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Wednesday, 07 May 2014 11:58

Brimfield Antique Show will Open on May 13

It's almost time for the May installment of the Brimfield Outdoor Antiques Shows, a thrice annual event that draws antique lovers from near and far to the tiny town of Brimfield for six days at a time.

The May show - known as the largest antique show of the three - opens Tuesday, May 13 and runs through Sunday, May 18.

What is usually farmland transforms into a giant outdoor antique sale, featuring thousands of dealers on 23 fields selling almost everything imaginable - giant Ronald McDonald heads, garden items, 1950s dishes, postcards from various eras, music equipment, furniture, vintage jewelry and clothing and more.

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Bonhams raked in a total of £4.2 million ($7.1 million) at its fine jewelry sale on April 30 in London, on the back of its top three lots doubling and tripling their estimates.

The star of the sale was an exquisite Colombian emerald ring, of 10.49 carats and set between diamond shoulders, that brought $610,039, or more than triple its high estimate.

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A new world auction record price per carat for any sapphire was set tonight at Sotheby’s New York, when an Exceptional Platinum, Kashmir Sapphire and Diamond Ring sold for $5,093,000 / $180,731 per carat (est. $4/5 million). The square emerald-cut Kashmir sapphire weighing 28.18 carats is one of the finest sapphires ever to appear at auction, described by the American Gemological Laboratories (AGL) as “a gem of singular importance.”

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The Louvre announced that it will reopen its 18th-century decorative arts galleries on June 6 following an eight-year restoration and reinstallation. The Parisian museum’s sweeping collection of more than 2,000 decorative objects will be dispersed among 35 newly-renovated galleries in the north wing of the Louvre’s Cour Carrée. The galleries, which boast 23,000 square feet of exhibition space, were originally expected to reopen last year. Before this extensive restoration, the galleries had not been significantly updated since they were installed in 1966.

The Louvre’s collection of royal furniture, decorative bronzes, rugs, tapestries, gold and silver ware, porcelain, jewelry, and scientific instruments, will be grouped into three stylistic movements: the reign of Louis XIV and the Regency (1660-1725), Rococo (1725-1755), and the return of classicism and the reign of Louis XVI (1755-1790). The galleries also feature a number of period rooms including a drawing room from the nearby Hôtel de Villemaré, which was acquired by the Louvre in the 1800s but has never before been displayed in its entirety. Before being reconstructed in the museum, the room underwent a lengthy conservation.

Jannic Durand, director of the department of decorative arts at the Louvre, said in a statement, “We wanted to achieve a happy medium between period rooms and exhibition galleries. Each object benefits from being in relationship with other objects. In some cases, this means creating a period room so our visitors can understand how people lived with these objects or so they can appreciate holistically the elegance and refinement of the 18th century. In other instances, it means curating display cases devoted entirely to porcelain, silverware, and even some pieces of furniture to underscore the history of techniques and styles.”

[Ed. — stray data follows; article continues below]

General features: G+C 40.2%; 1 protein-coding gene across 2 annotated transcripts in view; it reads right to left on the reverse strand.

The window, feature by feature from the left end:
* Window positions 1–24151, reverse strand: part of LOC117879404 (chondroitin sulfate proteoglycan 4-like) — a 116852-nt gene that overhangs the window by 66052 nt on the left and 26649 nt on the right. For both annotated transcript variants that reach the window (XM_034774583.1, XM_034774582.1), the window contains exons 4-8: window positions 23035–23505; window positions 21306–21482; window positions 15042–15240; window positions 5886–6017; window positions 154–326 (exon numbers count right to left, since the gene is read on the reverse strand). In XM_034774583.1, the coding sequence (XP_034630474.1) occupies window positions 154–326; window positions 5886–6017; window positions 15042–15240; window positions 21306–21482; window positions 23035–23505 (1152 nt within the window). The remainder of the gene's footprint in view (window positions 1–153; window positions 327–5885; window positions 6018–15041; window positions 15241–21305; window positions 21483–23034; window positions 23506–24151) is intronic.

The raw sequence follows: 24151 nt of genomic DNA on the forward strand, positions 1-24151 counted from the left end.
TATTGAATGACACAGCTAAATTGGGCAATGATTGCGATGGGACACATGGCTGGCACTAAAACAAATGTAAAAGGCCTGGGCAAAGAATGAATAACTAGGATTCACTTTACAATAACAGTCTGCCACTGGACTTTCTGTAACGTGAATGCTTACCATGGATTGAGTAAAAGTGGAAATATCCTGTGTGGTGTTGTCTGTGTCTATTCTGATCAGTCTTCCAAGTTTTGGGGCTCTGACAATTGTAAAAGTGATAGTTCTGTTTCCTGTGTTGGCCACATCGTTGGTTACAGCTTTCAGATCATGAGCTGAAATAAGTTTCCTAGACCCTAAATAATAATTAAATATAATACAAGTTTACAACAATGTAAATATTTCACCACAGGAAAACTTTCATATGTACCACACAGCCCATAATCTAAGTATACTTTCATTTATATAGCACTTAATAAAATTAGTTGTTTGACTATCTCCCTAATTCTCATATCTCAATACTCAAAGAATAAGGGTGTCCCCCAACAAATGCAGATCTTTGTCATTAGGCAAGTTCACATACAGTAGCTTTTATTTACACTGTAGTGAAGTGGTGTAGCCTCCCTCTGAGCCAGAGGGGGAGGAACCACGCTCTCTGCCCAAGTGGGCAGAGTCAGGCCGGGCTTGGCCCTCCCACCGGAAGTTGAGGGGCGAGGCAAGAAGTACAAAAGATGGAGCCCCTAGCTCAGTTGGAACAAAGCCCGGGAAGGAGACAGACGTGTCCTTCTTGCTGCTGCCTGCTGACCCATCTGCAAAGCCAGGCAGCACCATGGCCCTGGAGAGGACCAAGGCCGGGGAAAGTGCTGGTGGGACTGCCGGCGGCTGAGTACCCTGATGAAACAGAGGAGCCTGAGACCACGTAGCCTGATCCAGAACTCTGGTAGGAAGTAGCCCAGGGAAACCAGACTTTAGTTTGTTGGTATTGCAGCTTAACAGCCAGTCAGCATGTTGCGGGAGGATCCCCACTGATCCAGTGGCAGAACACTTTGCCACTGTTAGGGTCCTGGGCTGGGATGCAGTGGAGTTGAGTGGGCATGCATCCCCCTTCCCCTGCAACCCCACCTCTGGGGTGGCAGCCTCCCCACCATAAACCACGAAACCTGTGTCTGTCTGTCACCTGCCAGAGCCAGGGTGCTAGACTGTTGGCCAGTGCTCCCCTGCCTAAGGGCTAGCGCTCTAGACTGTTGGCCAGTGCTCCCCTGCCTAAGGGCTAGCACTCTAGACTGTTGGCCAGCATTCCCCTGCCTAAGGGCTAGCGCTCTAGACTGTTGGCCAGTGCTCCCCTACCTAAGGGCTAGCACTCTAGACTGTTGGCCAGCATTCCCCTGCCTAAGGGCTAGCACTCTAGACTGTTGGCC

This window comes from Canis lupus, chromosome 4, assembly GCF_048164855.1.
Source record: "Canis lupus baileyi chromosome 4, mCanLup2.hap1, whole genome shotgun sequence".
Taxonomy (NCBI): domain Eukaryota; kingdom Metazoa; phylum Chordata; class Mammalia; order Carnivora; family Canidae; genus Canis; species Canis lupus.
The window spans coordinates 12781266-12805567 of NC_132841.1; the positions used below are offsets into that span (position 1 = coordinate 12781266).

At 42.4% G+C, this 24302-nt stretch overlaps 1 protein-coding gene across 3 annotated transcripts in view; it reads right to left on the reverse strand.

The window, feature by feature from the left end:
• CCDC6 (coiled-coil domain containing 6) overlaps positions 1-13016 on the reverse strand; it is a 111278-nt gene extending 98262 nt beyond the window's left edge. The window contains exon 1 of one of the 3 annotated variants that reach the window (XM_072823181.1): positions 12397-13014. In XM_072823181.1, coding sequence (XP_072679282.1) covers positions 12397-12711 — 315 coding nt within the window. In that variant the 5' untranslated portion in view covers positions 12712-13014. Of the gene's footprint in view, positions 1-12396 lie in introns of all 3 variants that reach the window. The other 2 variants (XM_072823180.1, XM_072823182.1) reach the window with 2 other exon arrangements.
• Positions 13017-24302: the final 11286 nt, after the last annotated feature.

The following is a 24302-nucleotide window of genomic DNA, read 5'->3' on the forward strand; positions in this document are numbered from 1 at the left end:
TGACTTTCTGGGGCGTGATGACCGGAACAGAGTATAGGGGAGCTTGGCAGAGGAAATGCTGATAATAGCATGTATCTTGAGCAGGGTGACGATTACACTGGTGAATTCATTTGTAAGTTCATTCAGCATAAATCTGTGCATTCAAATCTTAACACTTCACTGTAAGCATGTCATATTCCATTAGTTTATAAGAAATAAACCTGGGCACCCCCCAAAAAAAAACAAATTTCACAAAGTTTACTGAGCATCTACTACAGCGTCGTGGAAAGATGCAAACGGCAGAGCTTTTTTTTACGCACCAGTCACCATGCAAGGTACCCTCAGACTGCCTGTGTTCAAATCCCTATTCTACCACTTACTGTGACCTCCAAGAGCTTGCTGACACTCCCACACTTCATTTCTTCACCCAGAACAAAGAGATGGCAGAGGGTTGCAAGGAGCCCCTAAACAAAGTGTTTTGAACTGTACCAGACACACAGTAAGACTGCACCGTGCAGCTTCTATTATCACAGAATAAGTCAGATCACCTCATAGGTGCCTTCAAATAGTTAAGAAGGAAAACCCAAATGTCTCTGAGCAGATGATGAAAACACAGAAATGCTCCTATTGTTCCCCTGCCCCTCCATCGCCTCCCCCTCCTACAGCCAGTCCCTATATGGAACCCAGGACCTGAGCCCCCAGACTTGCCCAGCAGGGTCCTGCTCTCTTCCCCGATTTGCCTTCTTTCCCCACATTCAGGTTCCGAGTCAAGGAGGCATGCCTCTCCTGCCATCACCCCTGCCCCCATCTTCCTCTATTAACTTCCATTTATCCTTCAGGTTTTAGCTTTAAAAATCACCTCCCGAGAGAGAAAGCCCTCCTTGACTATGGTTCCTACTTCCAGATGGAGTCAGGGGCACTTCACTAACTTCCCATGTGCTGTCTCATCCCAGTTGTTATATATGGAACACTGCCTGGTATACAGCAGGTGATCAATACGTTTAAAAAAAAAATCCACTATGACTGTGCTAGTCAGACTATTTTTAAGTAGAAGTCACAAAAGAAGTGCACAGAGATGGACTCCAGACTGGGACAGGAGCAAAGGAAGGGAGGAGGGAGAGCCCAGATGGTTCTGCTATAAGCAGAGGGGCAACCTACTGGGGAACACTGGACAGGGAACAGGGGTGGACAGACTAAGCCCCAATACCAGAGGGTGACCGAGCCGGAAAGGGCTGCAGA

The Louvre worked with the celebrated interior designer Jacques Garcia to create the new spaces for its collection of 18th-century decorative arts. The project was funded entirely by the patrons of the museum, including a $4 million donation from the American Friends of the Louvre.

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Edward Dolman, the former Chief Executive and Chairman of Christie’s, has announced that he will leave his current post as Executive Director and Acting Chief Executive of the Qatar Museums Authority. Dolman will return to the auction world in July when he assumes the role of Chairman and Chief Executive of Phillips.

During his three-year tenure with the Qatar Museums Authority, Dolman oversaw the construction and opening of several new museums. He also presided over the state’s collections, spearheaded new acquisitions, and organized exhibitions.

Phillips, which sells contemporary art, design, photography, limited edition prints, and jewelry, was founded in 1796 by former Christie’s employee Harry Phillips. The auction house is currently owned by the Russian luxury goods company, the Mercury Group.

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Christie’s announced that it will sell the late billionaire philanthropist Edgar M. Bronfman Sr.’s substantial art collection, which includes works by Pablo Picasso, Claude Monet, Egon Schiele, Milton Avery, and Henri Matisse. A selection of works from the collection will be offered during the auction house’s Impressionist and modern art evening sale in New York on May 6. The remaining 230 items, including decorative objects, jewelry, and antiquities, will be sold this year during sales in London, Hong Kong, and New York. Bronfman’s collection is expected to fetch more than $34 million.